London mayor Boris Johnson has promised that a new road traffic tunnel will be constructed under the Thames within the next decade.
The proposed tunnel will run in east London between Greenwich peninsula and Silvertown in the Royal Docks. It is hoped that its introduction will lighten the load on the existing crossings at Blackwall and Rotherhithe towards the west.
Johnson will present the plans to senior London government figures on Thursday evening as part of a transport investment package to assist growth in the capital. It is thought that at full capacity the tunnel could cater for 2,400 vehicles every hour in both directions.
He will also reveal at the meeting that the planned ferry crossing between Beckton and Thamesmead at Gallions Reach will be open to the public in around five years’ time. Meanwhile, Transport for London (TFL) is also making good progress with extensions to the London Underground, which will see it served by the Tube for the first time.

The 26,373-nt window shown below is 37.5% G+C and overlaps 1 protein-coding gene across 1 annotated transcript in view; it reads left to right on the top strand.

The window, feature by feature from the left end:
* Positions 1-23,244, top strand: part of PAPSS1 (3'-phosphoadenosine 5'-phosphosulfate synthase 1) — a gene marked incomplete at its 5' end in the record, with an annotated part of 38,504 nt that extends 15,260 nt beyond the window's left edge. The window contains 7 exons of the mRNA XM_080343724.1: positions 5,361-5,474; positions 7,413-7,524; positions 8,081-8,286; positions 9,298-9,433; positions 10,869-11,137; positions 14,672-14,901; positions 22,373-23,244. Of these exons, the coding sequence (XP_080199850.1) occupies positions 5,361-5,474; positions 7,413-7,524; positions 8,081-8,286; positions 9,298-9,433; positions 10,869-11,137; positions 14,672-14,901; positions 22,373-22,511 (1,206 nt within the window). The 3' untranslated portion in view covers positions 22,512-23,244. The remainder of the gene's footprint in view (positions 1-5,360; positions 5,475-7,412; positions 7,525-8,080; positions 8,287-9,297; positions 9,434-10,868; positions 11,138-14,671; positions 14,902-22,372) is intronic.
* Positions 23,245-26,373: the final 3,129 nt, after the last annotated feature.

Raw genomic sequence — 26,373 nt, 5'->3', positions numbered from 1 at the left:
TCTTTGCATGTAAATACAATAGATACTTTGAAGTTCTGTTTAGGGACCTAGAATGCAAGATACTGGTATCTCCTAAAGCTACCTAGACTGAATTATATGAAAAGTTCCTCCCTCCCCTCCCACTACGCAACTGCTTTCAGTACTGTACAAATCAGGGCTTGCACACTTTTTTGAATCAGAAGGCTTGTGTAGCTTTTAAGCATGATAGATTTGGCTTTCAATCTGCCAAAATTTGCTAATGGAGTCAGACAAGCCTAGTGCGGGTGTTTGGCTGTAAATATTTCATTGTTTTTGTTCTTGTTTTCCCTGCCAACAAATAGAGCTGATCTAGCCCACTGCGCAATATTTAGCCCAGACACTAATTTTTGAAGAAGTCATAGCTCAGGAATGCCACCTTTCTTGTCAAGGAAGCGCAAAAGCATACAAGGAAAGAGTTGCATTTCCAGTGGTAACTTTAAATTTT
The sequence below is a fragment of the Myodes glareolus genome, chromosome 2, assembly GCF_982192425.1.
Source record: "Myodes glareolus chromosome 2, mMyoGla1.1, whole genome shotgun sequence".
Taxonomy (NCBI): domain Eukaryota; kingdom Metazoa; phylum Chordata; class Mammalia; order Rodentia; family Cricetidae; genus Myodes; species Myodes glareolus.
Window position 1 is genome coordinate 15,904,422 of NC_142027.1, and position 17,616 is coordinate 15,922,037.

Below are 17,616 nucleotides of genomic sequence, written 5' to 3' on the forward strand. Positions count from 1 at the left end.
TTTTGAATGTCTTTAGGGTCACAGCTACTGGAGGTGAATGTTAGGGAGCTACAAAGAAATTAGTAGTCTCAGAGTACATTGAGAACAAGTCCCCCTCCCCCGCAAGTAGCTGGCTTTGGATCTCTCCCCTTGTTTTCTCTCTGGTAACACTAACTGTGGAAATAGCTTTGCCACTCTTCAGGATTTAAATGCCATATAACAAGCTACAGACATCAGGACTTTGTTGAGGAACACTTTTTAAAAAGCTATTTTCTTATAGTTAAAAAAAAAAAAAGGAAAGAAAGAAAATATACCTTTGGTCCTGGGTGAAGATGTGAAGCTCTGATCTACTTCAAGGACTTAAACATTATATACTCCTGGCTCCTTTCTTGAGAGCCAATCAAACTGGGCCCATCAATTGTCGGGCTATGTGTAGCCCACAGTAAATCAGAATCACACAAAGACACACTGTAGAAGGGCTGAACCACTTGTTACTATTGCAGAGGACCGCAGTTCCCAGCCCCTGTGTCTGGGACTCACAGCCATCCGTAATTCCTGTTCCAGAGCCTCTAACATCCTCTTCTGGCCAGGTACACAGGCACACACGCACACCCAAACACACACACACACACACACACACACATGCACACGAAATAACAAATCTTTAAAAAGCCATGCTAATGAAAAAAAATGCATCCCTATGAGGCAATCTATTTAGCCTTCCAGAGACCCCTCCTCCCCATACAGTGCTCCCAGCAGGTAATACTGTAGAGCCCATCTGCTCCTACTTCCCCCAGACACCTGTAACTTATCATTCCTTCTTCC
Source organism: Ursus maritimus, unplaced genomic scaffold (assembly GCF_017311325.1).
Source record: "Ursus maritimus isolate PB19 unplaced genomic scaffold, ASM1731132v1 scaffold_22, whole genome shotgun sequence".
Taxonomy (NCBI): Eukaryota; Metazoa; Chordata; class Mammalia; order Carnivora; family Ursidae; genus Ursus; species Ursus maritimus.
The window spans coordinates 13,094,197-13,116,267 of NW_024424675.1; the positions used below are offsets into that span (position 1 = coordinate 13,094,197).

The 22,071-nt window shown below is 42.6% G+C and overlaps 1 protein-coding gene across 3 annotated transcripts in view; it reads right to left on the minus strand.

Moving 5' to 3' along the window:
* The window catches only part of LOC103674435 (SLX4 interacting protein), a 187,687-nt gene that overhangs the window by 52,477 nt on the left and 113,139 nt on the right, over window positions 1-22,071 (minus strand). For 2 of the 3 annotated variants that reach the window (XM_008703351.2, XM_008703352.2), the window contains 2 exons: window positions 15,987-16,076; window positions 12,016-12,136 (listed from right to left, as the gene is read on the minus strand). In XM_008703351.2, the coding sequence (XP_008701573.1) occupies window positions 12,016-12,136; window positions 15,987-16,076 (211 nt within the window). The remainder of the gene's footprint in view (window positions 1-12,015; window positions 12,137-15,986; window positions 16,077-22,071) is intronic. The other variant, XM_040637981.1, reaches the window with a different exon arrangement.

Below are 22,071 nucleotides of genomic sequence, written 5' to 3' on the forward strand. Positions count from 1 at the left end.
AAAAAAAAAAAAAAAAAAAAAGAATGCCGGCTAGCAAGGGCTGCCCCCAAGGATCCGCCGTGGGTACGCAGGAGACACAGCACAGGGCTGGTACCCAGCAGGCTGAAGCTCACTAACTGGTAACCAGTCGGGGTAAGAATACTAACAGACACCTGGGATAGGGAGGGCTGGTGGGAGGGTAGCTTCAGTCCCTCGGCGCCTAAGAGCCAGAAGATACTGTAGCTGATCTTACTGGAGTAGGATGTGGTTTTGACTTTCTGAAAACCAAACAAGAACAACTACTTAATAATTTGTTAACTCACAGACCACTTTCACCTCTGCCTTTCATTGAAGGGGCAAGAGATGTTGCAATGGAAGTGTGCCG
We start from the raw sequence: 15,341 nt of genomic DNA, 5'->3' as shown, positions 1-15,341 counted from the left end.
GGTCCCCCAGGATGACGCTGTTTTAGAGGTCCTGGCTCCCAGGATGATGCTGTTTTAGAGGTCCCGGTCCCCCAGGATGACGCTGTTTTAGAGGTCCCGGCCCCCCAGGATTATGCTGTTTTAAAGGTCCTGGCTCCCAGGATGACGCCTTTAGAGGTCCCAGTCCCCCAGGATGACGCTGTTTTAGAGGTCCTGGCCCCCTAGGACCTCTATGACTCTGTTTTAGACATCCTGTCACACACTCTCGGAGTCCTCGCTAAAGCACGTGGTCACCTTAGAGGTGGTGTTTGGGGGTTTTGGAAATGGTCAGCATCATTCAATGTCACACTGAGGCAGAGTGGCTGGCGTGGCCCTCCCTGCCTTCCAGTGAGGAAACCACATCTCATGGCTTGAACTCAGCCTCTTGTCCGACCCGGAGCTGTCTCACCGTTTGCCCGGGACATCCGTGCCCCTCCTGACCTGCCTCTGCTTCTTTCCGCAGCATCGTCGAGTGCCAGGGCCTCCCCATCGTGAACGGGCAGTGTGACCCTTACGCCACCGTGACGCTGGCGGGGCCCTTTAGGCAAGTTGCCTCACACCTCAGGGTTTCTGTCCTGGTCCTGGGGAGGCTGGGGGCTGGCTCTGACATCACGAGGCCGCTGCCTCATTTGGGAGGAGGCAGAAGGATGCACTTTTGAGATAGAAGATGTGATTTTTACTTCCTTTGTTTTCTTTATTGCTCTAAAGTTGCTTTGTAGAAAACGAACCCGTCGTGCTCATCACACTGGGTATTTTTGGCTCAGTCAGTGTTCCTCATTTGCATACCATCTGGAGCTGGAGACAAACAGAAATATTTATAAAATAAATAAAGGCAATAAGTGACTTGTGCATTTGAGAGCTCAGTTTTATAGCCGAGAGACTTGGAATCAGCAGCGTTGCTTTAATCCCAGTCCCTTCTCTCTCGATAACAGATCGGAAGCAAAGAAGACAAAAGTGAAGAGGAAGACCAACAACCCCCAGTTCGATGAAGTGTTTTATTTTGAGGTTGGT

“When I look at London, I see a city of incredible potential and tonight I will make the case for a huge new phase of investment in the capital, including a major new river crossing east of Tower Bridge,” he said.
“We are in the right time zone, speak the right language and have the young, skilled population to continue to attract investment from the world’s greatest businesses. This is not a time for London to falter it is a time for London to flourish.”
Preliminary consultation work on the Silvertown Tunnel is being tentatively pencilled in for February. The TFL has previously highlighted how the transport improvements will help to “support ambitious plans to create new communities, job opportunities and housing”, the Huffington Post reported.
The tunnel has been talked about as a solution to congestion difficulties in the Blackwall and Rotherhithe tunnels since around 2005. Both of these existing tunnels were built more than a century ago and they were not designed with modern traffic volumes in mind. In fact when Rotherhithe was first introduced a series of near right-angled turns were included to prevent horse seeing daylight and bolting for the exit.